African Americans -- South Carolina -- Charleston -- Societies, etc.
Subject Source: Library of Congress Subject Headings
Found in 6 Collections and/or Records:
Identifier: AMN 1102
Abstract William Craft (1824-1900) and Ellen Smith Craft (1826-1891) were slaves who met and married on a plantation in Macon, Georgia. Unwilling to raise children in slavery, in December 1848 they devised a plan to escape to Philadephia, Pennsylvania. Ellen dressed as an invalid male, her arm in a sling to avoid writing (neither William nor Ellen could read or write) and face in bandages to obscure her feminine voice and lack of facial hair. William accompanied her as a servant. They arrived in...
Identifier: AMN 1009
Abstract The Friendly Moralist Society was a benevolent society, established in Charleston South Carolina, 1838 for free men of color (mulatto or mixed race). The group served the community by providing burial aid, purchasing plots and assisting during funerals, for those in need. The organization also worked to provide charitable assistance to needy widows and orphans of deceased members. Each member was entitled to certain rights of membership, namely financial assistance in times of illness or...
Dates: 1841-1856, and undated
Identifier: AMN 1122
Abstract The Friendly Union Society was formed in Charleston in 1813. It consisted of a membership of no more than fifty men and no less than five. It was formed for the relief of orphans and widows in the community; and to provide for the general welfare of the community as a whole. It also served as a burial society; providing a place for interment, as well as tending and upkeep of the cemetery. This society remained in Charleston in varying degrees of activity through 1981. The collection consists...
Dates: 1889-1981, undated
Identifier: AMN 1011
Abstract Henry Lacy Grant (1925-1990) was born in North Augusta, Georgia to Henry L. Grant and Lillie Lacy Grant. An ordained Episcopal priest, Father Grant served the East Side community of Charleston, South Carolina for over twenty years as director of St. John's Mission Center and priest of St. Stephen's Episcopal Church. Father Grant is buried at Live Oak Memorial Gardens in Charleston, South Carolina. The collection consists of correspondence, newspaper clippings, compilations, and miscellaneous...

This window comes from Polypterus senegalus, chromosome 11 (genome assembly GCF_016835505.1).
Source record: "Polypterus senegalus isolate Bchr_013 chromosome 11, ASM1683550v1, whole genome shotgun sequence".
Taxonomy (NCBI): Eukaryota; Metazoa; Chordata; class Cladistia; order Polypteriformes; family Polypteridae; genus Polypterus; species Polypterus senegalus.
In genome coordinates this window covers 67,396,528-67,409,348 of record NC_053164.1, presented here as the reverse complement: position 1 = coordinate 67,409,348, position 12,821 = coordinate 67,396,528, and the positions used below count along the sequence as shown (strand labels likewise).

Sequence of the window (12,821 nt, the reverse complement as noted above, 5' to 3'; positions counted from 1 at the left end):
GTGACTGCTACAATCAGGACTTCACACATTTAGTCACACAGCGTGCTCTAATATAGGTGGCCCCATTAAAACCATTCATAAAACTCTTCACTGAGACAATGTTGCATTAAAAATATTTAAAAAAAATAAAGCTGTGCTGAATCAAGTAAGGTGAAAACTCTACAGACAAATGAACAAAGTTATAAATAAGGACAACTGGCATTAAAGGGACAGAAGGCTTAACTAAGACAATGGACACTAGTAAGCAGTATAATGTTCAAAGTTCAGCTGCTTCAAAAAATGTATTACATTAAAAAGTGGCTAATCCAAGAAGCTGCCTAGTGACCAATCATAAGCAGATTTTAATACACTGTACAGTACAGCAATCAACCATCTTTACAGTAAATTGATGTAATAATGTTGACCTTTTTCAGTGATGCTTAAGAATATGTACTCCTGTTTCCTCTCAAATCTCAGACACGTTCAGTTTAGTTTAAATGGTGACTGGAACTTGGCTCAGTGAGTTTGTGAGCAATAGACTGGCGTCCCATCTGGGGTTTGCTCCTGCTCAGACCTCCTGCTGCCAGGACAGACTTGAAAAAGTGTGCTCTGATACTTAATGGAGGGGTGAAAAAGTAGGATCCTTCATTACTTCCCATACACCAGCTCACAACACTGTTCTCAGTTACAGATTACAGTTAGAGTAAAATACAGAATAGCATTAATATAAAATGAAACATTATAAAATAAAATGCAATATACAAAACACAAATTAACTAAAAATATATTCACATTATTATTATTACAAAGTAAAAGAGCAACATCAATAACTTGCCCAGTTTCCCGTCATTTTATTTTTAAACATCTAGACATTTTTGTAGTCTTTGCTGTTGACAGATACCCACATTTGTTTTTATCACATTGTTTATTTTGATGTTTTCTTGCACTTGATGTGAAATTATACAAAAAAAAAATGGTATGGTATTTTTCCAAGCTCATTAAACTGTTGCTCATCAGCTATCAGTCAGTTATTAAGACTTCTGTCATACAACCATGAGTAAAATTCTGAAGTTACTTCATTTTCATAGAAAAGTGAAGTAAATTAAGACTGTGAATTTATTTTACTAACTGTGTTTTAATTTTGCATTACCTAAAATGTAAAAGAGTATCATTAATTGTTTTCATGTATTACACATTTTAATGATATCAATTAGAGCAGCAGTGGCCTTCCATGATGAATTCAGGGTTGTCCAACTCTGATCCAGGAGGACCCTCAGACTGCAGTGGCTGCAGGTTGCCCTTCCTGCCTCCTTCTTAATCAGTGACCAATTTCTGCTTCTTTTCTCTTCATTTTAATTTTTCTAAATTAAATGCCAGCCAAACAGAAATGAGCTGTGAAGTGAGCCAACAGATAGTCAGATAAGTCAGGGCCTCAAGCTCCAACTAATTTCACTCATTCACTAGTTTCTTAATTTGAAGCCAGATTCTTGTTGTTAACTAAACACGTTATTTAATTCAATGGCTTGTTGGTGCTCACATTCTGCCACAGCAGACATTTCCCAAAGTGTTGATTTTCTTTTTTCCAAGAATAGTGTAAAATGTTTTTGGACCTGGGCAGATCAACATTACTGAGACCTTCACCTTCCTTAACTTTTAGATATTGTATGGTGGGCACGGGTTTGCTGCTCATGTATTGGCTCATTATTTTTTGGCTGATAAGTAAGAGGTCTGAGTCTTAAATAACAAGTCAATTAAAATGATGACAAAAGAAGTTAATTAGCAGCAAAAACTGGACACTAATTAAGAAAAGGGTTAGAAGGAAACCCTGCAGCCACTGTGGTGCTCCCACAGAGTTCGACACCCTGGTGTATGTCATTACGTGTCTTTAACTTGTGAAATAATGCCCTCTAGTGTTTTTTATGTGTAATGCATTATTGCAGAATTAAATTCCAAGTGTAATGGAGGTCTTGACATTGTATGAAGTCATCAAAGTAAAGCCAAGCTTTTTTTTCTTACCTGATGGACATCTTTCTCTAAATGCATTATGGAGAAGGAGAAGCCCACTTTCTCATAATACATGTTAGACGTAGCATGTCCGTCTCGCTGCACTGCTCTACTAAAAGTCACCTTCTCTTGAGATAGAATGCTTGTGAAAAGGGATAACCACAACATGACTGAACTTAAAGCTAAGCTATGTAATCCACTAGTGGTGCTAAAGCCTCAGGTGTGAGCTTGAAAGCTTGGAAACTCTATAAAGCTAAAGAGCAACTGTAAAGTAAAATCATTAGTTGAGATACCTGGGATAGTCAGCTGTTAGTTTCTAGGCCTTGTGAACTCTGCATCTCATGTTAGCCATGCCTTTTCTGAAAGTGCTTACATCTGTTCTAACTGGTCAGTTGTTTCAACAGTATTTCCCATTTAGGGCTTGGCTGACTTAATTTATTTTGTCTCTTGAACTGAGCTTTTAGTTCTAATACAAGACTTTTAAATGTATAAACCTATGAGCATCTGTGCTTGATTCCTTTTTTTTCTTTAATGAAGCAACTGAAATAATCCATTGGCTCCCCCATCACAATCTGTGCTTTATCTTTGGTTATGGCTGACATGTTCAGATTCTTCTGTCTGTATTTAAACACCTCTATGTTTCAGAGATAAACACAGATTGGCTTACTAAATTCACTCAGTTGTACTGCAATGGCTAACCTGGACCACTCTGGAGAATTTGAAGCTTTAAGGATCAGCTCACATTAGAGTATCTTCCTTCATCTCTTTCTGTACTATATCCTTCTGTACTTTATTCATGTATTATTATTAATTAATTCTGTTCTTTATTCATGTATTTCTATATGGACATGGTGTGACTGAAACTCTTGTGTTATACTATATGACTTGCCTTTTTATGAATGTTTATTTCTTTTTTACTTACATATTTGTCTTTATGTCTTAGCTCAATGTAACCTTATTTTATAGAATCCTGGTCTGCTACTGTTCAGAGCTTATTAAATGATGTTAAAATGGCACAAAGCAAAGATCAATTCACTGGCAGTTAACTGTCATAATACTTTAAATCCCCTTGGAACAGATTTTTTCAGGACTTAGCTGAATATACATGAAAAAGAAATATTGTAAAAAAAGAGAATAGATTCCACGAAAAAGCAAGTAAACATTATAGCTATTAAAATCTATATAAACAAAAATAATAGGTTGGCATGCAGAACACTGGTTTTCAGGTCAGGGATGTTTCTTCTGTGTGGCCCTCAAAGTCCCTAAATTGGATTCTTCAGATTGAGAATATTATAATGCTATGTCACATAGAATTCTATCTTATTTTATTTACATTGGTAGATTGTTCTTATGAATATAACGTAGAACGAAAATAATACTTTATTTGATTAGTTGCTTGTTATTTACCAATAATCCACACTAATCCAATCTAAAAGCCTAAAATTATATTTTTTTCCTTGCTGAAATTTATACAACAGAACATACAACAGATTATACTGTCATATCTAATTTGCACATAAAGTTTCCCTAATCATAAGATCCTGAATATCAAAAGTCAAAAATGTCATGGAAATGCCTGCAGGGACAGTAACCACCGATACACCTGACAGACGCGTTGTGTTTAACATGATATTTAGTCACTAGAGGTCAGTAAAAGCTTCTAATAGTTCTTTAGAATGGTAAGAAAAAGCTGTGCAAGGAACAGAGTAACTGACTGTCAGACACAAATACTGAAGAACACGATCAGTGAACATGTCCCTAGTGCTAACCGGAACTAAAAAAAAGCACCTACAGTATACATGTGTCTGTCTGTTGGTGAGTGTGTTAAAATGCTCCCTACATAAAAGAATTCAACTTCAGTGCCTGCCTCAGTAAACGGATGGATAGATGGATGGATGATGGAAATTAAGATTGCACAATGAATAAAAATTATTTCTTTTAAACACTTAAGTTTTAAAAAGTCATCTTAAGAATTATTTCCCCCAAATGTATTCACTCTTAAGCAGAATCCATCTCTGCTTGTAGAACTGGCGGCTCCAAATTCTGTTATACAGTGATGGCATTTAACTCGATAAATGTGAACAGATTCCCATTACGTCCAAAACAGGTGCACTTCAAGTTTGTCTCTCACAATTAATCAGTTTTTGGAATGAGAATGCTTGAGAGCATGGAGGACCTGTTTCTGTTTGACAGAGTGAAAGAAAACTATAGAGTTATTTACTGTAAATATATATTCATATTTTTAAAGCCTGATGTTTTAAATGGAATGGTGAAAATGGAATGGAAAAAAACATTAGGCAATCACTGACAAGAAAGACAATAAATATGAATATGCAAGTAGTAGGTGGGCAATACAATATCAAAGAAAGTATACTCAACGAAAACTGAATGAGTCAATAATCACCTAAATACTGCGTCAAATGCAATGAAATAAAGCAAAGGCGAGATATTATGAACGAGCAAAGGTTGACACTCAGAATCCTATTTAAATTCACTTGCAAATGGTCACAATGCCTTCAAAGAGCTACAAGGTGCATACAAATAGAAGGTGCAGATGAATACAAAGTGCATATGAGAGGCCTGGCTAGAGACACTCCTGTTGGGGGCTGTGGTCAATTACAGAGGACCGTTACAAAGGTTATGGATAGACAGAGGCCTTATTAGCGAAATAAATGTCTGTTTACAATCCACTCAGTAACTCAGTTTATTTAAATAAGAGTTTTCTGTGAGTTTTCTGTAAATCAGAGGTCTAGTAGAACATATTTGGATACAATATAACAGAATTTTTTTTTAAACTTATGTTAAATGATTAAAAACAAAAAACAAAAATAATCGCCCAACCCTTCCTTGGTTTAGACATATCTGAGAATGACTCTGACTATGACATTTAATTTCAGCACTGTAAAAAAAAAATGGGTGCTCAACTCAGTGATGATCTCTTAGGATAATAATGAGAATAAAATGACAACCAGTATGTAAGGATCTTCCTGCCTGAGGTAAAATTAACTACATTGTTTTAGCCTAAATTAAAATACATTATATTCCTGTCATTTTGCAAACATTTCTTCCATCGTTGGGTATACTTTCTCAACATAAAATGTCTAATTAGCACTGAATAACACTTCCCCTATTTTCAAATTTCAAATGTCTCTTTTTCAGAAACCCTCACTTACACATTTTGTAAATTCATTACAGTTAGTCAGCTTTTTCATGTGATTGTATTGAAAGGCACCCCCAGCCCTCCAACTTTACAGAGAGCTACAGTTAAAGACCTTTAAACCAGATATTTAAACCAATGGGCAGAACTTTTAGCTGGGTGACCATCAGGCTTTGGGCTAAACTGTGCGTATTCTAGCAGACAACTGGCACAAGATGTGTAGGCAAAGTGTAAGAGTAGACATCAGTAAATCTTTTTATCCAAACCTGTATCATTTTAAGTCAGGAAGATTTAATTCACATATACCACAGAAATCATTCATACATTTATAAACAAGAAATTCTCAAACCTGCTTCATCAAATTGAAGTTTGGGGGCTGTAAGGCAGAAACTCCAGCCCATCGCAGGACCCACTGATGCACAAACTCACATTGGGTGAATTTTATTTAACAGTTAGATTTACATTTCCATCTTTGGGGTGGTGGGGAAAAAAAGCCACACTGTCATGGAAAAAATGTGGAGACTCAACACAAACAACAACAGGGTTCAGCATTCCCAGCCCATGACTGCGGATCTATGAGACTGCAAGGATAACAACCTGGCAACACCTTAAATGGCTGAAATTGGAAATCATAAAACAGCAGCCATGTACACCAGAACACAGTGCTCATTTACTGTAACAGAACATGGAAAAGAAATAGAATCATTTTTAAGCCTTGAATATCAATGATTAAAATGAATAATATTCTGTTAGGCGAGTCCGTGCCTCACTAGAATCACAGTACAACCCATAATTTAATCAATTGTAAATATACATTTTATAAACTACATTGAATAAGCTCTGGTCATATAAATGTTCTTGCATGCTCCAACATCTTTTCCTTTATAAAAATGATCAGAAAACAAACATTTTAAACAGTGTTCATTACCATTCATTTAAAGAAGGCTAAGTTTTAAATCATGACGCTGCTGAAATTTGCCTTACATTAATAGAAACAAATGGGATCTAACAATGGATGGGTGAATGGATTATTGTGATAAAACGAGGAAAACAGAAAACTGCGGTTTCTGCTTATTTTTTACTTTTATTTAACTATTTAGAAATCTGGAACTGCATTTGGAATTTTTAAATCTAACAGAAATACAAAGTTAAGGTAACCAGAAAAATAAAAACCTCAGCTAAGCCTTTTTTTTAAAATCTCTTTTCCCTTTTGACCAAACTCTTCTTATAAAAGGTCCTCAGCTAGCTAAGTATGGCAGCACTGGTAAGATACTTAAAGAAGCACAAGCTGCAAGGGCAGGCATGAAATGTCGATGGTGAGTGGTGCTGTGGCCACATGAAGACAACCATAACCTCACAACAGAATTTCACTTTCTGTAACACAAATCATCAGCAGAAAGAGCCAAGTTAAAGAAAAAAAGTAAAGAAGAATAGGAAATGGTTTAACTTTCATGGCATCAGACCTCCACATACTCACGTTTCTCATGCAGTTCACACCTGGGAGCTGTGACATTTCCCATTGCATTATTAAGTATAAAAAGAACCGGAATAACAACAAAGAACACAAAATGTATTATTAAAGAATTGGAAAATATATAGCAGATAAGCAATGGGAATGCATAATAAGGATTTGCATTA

Identifier: AMN 1065
Abstract James Harrison Holloway, compiler of the family scrapbook, collected materials in the early twentieth century to preserve a record of his family’s legacy as free prominent African Americans in Charleston, South Carolina, from their arrival in the late eighteenth century. In the wake of Reconstruction and the dawn of Jim Crow, Holloway, whose vocations ranged between preacher, postmaster, and harness maker, sought to assert his family's legacy against the economic, social, and political...
Dates: 1776-1977, undated
Identifier: AMN 1114
Abstract The Humane and Friendly Society was a benevolent society of free African American men in Charleston, South Carolina. The Society served as a way to provide for widows, orphaned children, a burial place for its members, and it also arranged apprenticeships and educational opportunities for African American men.The collection consists of administrative materials of the Humane and Friendly Society including meeting minutes, correspondence, and membership lists. Topics of discussion...
Dates: 1934-1966, 1981